Alternatively, employees who previously would have sought medical treatment now go on disability and instead decide whether or not to return to work (albeit a new job) once they've recovered.


Naturally the aforementioned scenarios – increased replacement ratios and being incentivised to remain on disability – add to the payout burden and result in premium increases. This situation is not sustainable. If costs continue to increase, employers will quickly reach their ceiling for risk benefit costs. Even if an employer does not have limits, the cost will crowd out much needed retirement savings. Employers also lose highly skilled staff in a country where skills are sorely needed.


Prevention. As Urvashi Ramjee, who heads Claims Management at Old Mutual Group Assurance, points out, employers have to use all the data at their disposal to understand why more staff are opting to go on disability. For instance, if most of them come from one department and have a medical-aid history that shows repeated claims for anxiety or stress treatments as well as high level of absenteeism and frequent sick leave, it could mean that the department is overworked or understaffed. Taking proactive steps to change this may very well convince the remaining employees to stay.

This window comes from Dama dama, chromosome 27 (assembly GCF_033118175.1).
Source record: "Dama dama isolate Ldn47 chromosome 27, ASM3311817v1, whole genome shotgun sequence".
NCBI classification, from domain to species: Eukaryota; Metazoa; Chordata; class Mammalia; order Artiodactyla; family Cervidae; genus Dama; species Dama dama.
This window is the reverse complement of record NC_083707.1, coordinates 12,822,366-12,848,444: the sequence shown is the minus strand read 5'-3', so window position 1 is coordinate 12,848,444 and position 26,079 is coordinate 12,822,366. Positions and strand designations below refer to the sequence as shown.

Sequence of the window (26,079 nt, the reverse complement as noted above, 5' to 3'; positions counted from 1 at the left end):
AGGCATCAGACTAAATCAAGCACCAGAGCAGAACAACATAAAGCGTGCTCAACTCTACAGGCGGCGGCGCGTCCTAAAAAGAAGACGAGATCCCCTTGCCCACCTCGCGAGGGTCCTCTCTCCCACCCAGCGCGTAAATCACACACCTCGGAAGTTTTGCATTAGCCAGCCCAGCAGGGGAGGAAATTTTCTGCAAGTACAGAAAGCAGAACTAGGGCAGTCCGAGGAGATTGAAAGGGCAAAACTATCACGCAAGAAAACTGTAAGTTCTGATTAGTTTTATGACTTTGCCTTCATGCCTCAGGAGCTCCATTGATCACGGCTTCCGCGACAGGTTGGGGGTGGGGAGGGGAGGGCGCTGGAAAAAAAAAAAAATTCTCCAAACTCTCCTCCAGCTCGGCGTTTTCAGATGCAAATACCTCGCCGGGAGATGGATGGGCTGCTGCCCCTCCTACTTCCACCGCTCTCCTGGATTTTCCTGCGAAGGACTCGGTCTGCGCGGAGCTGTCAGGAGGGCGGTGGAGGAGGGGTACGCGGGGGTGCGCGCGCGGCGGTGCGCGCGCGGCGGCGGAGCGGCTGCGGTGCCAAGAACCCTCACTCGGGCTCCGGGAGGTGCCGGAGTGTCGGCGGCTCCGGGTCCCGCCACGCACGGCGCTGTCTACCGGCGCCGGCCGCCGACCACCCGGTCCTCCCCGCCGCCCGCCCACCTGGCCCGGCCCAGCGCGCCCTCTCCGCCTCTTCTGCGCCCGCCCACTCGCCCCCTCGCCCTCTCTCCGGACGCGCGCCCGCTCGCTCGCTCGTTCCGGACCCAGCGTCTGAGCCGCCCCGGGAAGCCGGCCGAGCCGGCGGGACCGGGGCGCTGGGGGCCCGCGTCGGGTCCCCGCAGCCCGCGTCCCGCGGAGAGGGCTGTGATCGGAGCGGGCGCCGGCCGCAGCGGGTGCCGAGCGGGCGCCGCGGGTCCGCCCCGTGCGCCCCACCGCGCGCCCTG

Reintegration. It is important to stay in touch with employees while they are off work. Getting them to return sooner rather than later increases the chances that they will make a return to full-time work at the same level. In Canada, it was found that those who return within three months are more likely to make a full return whereas those who have been away for two years almost never return to work.

Regardless of the length of the absence, employers must have a comprehensive, coordinated reintegration programme to welcome employees back. This includes having follow-up meetings to monitor their progress and morale, and pre-empt a relapse.

Wellness programmes. It was heartening to see that 79% of the respondents in the Old Mutual Corporate Disability Monitor do have a wellness programme in place but it's mostly of the type advocated by medical aids. Focusing on the 'basics' such as eyesight, weight, blood pressure and glucose levels is just the beginning, though. Extending it to include lifestyle, mental and skeletal health would benefit employees, when one looks at disability claims.

I would like to suggest another element to such wellness programmes: financial wellness. Debt counselling, for instance, and helping an employee to regain control of their finances will reduce stress at work and at home. It will help them to focus better and spend less time on personal affairs at work and possibly create greater loyalty. For employers, it would mean greater productivity and reduced staff turnover.

In this 'new normal’, insurers and employers have a role to play in creating a holistic risk-management approach that will add value for employers and their employees. Done right, it will stop the cost of group disability insurance from spiralling out of control.